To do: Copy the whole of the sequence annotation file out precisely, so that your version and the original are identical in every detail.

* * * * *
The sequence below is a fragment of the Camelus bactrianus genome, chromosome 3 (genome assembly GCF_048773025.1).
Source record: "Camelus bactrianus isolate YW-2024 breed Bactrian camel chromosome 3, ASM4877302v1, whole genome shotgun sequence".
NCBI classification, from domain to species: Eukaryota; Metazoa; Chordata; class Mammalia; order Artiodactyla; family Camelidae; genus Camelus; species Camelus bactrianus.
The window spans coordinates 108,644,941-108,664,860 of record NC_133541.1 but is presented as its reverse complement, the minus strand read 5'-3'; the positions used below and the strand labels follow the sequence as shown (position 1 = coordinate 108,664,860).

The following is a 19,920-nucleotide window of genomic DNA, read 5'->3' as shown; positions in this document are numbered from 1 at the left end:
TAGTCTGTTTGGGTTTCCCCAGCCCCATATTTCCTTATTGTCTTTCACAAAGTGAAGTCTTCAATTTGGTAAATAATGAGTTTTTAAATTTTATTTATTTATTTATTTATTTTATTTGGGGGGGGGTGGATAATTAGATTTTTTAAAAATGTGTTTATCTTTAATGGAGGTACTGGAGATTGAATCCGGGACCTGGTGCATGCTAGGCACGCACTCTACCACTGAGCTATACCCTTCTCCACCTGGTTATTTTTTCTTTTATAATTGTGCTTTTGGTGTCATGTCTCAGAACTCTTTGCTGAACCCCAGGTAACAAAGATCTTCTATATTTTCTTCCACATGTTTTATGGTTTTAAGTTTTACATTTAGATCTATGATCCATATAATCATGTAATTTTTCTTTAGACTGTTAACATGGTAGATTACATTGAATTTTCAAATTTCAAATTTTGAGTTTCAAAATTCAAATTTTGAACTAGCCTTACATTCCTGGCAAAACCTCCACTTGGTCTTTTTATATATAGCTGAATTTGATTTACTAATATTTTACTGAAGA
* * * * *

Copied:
The sequence below is a fragment of the Camelus bactrianus genome, chromosome 3 (genome assembly GCF_048773025.1).
Source record: "Camelus bactrianus isolate YW-2024 breed Bactrian camel chromosome 3, ASM4877302v1, whole genome shotgun sequence".
NCBI classification, from domain to species: Eukaryota; Metazoa; Chordata; class Mammalia; order Artiodactyla; family Camelidae; genus Camelus; species Camelus bactrianus.
The window spans coordinates 108,644,941-108,664,860 of record NC_133541.1 but is presented as its reverse complement, the minus strand read 5'-3'; the positions used below and the strand labels follow the sequence as shown (position 1 = coordinate 108,664,860).

The following is a 19,920-nucleotide window of genomic DNA, read 5'->3' as shown; positions in this document are numbered from 1 at the left end:
TAGTCTGTTTGGGTTTCCCCAGCCCCATATTTCCTTATTGTCTTTCACAAAGTGAAGTCTTCAATTTGGTAAATAATGAGTTTTTAAATTTTATTTATTTATTTATTTATTTTATTTGGGGGGGGGTGGATAATTAGATTTTTTAAAAATGTGTTTATCTTTAATGGAGGTACTGGAGATTGAATCCGGGACCTGGTGCATGCTAGGCACGCACTCTACCACTGAGCTATACCCTTCTCCACCTGGTTATTTTTTCTTTTATAATTGTGCTTTTGGTGTCATGTCTCAGAACTCTTTGCTGAACCCCAGGTAACAAAGATCTTCTATATTTTCTTCCACATGTTTTATGGTTTTAAGTTTTACATTTAGATCTATGATCCATATAATCATGTAATTTTTCTTTAGACTGTTAACATGGTAGATTACATTGAATTTTCAAATTTCAAATTTTGAGTTTCAAAATTCAAATTTTGAACTAGCCTTACATTCCTGGCAAAACCTCCACTTGGTCTTTTTATATATAGCTGAATTTGATTTACTAATATTTTACTGAAGA